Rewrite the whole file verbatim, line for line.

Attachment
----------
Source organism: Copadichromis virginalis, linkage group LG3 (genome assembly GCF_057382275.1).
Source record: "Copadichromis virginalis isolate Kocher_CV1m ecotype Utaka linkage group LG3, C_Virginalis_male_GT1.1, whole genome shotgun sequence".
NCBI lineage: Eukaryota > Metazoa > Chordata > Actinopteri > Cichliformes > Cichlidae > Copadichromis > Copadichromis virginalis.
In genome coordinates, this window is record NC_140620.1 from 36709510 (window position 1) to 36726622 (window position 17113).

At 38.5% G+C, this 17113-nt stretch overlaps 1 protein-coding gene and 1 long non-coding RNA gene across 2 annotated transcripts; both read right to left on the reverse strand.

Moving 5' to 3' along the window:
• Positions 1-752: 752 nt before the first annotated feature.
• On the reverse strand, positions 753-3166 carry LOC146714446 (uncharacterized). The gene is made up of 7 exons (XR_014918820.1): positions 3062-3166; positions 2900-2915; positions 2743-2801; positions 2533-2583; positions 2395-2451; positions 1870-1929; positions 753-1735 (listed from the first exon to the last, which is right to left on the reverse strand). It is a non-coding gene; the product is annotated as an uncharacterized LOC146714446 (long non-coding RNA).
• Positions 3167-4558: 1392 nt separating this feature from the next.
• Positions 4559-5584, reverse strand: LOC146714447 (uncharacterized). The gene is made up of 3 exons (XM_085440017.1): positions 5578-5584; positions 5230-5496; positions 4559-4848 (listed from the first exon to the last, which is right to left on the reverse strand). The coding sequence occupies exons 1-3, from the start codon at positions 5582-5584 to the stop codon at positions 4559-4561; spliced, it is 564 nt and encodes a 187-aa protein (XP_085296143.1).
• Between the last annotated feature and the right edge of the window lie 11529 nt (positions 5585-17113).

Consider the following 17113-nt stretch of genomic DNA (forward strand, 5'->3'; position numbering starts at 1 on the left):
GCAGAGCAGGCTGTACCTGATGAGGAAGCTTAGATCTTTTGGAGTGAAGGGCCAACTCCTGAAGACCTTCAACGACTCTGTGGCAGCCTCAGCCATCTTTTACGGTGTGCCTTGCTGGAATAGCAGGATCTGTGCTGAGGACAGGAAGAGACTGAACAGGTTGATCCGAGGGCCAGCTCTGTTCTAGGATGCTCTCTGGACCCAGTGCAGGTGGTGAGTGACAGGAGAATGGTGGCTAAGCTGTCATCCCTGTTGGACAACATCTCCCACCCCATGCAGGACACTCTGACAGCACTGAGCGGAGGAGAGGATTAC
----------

Source organism: Copadichromis virginalis, linkage group LG3 (genome assembly GCF_057382275.1).
Source record: "Copadichromis virginalis isolate Kocher_CV1m ecotype Utaka linkage group LG3, C_Virginalis_male_GT1.1, whole genome shotgun sequence".
NCBI lineage: Eukaryota > Metazoa > Chordata > Actinopteri > Cichliformes > Cichlidae > Copadichromis > Copadichromis virginalis.
In genome coordinates, this window is record NC_140620.1 from 36709510 (window position 1) to 36726622 (window position 17113).

At 38.5% G+C, this 17113-nt stretch overlaps 1 protein-coding gene and 1 long non-coding RNA gene across 2 annotated transcripts; both read right to left on the reverse strand.

Moving 5' to 3' along the window:
• Positions 1-752: 752 nt before the first annotated feature.
• On the reverse strand, positions 753-3166 carry LOC146714446 (uncharacterized). The gene is made up of 7 exons (XR_014918820.1): positions 3062-3166; positions 2900-2915; positions 2743-2801; positions 2533-2583; positions 2395-2451; positions 1870-1929; positions 753-1735 (listed from the first exon to the last, which is right to left on the reverse strand). It is a non-coding gene; the product is annotated as an uncharacterized LOC146714446 (long non-coding RNA).
• Positions 3167-4558: 1392 nt separating this feature from the next.
• Positions 4559-5584, reverse strand: LOC146714447 (uncharacterized). The gene is made up of 3 exons (XM_085440017.1): positions 5578-5584; positions 5230-5496; positions 4559-4848 (listed from the first exon to the last, which is right to left on the reverse strand). The coding sequence occupies exons 1-3, from the start codon at positions 5582-5584 to the stop codon at positions 4559-4561; spliced, it is 564 nt and encodes a 187-aa protein (XP_085296143.1).
• Between the last annotated feature and the right edge of the window lie 11529 nt (positions 5585-17113).

Consider the following 17113-nt stretch of genomic DNA (forward strand, 5'->3'; position numbering starts at 1 on the left):
GCAGAGCAGGCTGTACCTGATGAGGAAGCTTAGATCTTTTGGAGTGAAGGGCCAACTCCTGAAGACCTTCAACGACTCTGTGGCAGCCTCAGCCATCTTTTACGGTGTGCCTTGCTGGAATAGCAGGATCTGTGCTGAGGACAGGAAGAGACTGAACAGGTTGATCCGAGGGCCAGCTCTGTTCTAGGATGCTCTCTGGACCCAGTGCAGGTGGTGAGTGACAGGAGAATGGTGGCTAAGCTGTCATCCCTGTTGGACAACATCTCCCACCCCATGCAGGACACTCTGACAGCACTGAGCGGAGGAGAGGATTAC